Scoring tickets to Hirshhorn’s mirrored Yayoi Kusama exhibit

Yayoi Kusama, "Aftermath of Obliteration of Eternity," 2009. Collection of the artist. Courtesy of Ota Fine Arts, Tokyo/Singapore; Victoria Miro, London; David Zwirner, New York. © Yayoi Kusama

WASHINGTON — The instant popularity of the Hirshhorn’s latest exhibit, Infinity Mirrors, has made securing passes harder than getting into some of D.C.’s top restaurants. This week’s batch of free tickets were gobbled up online in under a minute.

The demand to see 87-year-old artist Yayoi Kusama’s work is more than the museum can keep up with. Anticipating higher than average interest, Allison Peck with the Hirshhorn said for the first time, it set up an online redemption system for the free passes to keep visiting groups small and evenly scattered throughout the week.

It’s hard to say whether managing the tickets’ release garnered even more interest for the photogenic exhibit famed for its mirrored rooms featuring speckled tentacles, glowing polka-dotted pumpkins and flickering lanterns. But the museum had a higher than average 8,000 visitors in the five days since the exhibit’s opening, Peck said.

“Our main goal is to continue to offer as many free timed passes as possible. We’re planning on implementing extended hours to meet demand,” Peck said in an email.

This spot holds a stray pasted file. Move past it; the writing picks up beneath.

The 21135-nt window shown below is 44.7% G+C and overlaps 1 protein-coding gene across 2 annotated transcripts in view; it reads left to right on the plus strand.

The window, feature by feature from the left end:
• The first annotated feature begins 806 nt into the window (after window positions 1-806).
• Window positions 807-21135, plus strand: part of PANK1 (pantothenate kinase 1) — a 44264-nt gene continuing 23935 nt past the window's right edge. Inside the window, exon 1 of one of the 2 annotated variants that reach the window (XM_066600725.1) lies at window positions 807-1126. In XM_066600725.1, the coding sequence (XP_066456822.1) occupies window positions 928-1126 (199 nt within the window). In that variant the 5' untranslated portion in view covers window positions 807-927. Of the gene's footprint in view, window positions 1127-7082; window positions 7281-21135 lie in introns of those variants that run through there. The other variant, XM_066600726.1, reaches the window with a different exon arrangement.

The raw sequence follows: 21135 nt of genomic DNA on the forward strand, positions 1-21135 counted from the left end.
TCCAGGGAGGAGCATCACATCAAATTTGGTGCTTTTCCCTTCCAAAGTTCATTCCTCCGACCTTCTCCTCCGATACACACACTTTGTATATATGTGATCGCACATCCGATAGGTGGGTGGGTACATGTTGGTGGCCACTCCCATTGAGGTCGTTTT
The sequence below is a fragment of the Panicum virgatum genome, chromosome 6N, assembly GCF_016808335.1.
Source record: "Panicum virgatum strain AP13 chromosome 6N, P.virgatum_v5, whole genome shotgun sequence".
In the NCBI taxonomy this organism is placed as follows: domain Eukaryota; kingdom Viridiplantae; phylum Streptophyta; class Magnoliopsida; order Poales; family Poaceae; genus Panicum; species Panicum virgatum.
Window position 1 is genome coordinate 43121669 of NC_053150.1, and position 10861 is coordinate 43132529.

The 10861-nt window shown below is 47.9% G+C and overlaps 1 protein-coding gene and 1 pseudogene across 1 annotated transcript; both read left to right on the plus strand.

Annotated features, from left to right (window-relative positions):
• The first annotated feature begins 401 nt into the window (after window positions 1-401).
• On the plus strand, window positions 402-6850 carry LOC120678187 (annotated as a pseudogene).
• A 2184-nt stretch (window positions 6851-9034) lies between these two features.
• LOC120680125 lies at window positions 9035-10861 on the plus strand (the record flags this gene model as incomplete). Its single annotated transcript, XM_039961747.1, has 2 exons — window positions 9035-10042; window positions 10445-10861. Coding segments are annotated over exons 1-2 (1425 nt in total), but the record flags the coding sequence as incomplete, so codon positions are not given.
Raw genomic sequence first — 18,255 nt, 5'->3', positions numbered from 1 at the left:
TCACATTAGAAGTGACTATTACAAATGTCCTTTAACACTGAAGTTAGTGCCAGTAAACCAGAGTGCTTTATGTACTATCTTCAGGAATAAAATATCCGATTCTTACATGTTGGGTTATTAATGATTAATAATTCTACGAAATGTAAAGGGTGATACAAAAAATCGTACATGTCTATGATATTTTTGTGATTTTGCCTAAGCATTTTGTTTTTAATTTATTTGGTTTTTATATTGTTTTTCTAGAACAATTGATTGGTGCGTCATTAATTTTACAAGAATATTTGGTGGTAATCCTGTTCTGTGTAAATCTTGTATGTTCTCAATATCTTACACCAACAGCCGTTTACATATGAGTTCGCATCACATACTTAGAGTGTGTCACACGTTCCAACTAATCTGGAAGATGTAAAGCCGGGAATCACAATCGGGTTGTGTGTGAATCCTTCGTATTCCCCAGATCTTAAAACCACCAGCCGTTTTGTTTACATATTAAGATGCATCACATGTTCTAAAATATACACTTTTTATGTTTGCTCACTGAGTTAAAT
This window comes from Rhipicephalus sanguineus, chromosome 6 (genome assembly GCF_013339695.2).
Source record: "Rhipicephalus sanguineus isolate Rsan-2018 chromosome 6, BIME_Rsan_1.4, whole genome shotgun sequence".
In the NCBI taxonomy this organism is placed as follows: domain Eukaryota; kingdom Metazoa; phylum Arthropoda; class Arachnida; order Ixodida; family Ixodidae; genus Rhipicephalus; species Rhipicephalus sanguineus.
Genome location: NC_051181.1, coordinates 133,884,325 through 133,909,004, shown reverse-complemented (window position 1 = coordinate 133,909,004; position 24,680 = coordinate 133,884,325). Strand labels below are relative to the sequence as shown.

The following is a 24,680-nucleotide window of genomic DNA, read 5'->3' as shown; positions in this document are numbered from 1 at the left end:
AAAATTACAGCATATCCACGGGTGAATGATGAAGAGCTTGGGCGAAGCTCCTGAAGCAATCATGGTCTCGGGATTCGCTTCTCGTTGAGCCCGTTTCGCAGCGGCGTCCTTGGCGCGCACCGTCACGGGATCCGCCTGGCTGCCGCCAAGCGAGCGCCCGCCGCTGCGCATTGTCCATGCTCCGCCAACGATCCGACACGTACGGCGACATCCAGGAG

Some would-be visitors were so intrigued by the exhibit’s interactive installations that they took advantage of the museum’s limited entry-level Kusama Circle annual membership for $50, which included free passes. Even those are temporarily unavailable as membership is at capacity, Peck said.

In the meantime, eager museum-goers can line up early outside the Hirshhorn for limited day-of passes, released each day at 10 a.m. Coffee will be sold in a warming area for those who want to enjoy the recent springlike temperatures.

Otherwise, would-be visitors will have to out-click the competition online next Monday on the museum’s ticket portal.

Megan Cloherty

WTOP Investigative Reporter Megan Cloherty primarily covers breaking news, crime and courts.

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